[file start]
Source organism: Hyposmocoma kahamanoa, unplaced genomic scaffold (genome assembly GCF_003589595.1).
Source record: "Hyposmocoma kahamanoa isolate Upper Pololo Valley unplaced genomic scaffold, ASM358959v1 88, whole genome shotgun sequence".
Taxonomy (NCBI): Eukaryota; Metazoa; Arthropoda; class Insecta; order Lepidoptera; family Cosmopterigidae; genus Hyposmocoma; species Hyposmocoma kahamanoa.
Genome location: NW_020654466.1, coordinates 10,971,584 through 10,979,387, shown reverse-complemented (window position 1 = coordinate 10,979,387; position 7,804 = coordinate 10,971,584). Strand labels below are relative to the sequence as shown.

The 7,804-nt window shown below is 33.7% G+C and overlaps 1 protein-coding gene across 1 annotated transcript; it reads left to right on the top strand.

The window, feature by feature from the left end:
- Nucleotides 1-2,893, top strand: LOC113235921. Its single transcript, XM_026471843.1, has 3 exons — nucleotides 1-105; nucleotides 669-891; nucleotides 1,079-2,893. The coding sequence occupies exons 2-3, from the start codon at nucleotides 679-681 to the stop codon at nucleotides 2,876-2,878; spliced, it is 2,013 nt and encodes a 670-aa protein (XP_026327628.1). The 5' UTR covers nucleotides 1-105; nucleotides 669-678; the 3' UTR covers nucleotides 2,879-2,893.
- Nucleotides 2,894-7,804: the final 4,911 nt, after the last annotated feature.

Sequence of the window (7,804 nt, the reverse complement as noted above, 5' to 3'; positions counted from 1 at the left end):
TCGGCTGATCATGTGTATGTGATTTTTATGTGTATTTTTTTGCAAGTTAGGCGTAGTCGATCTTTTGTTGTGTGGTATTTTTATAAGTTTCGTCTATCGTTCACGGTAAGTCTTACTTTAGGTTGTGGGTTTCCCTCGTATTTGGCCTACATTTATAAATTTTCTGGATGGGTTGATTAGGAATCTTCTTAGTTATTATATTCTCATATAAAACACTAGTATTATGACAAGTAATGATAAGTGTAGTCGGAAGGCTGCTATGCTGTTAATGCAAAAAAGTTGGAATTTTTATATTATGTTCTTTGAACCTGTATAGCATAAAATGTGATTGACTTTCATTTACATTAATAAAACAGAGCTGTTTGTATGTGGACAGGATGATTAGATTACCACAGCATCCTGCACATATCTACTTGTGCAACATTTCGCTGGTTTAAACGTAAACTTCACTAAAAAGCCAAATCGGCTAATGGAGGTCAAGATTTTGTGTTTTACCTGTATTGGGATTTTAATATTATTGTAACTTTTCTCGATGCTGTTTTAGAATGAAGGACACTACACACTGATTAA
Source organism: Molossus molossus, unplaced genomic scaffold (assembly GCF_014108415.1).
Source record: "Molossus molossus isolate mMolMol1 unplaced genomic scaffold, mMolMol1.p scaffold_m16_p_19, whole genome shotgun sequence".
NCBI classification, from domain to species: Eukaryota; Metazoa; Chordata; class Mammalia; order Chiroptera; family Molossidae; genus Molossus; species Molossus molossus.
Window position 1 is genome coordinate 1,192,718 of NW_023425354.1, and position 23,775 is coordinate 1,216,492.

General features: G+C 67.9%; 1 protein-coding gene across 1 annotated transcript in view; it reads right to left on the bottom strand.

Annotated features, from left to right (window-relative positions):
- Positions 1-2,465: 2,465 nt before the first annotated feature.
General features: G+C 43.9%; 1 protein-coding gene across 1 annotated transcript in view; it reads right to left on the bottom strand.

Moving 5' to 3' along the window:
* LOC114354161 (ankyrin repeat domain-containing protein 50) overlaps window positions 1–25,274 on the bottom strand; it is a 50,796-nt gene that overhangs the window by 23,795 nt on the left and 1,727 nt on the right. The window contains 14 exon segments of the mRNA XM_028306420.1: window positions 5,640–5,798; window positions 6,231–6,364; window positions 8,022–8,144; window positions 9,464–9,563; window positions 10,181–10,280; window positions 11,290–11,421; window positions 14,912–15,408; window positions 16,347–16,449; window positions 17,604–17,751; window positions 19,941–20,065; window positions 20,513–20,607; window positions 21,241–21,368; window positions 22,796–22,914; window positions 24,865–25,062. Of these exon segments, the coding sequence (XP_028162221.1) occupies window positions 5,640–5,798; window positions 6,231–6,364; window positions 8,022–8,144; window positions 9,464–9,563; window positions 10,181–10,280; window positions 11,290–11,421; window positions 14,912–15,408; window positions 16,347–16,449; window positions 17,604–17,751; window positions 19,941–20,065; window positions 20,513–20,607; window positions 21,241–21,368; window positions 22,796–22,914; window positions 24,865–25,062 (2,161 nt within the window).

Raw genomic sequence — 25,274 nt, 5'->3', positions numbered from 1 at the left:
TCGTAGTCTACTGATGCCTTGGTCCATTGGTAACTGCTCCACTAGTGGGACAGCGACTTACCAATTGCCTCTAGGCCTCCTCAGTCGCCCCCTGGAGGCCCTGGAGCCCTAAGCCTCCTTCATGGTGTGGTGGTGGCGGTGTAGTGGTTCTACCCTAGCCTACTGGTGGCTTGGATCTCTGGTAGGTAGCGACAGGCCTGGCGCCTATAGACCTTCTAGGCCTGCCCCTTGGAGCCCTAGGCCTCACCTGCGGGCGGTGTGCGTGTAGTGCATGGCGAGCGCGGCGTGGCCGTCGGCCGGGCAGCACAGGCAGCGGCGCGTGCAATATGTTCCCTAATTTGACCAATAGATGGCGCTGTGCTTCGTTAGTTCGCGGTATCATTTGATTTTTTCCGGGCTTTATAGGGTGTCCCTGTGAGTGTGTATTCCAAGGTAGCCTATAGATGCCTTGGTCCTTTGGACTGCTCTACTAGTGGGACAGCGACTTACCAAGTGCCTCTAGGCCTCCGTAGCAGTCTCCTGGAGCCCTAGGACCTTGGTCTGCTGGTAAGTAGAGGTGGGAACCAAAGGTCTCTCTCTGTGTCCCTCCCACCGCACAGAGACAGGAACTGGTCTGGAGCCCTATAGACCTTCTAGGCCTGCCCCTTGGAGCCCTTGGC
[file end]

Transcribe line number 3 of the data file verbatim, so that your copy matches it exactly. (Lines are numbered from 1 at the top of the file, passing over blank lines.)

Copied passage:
Taxonomy (NCBI): Eukaryota; Metazoa; Arthropoda; class Insecta; order Lepidoptera; family Cosmopterigidae; genus Hyposmocoma; species Hyposmocoma kahamanoa.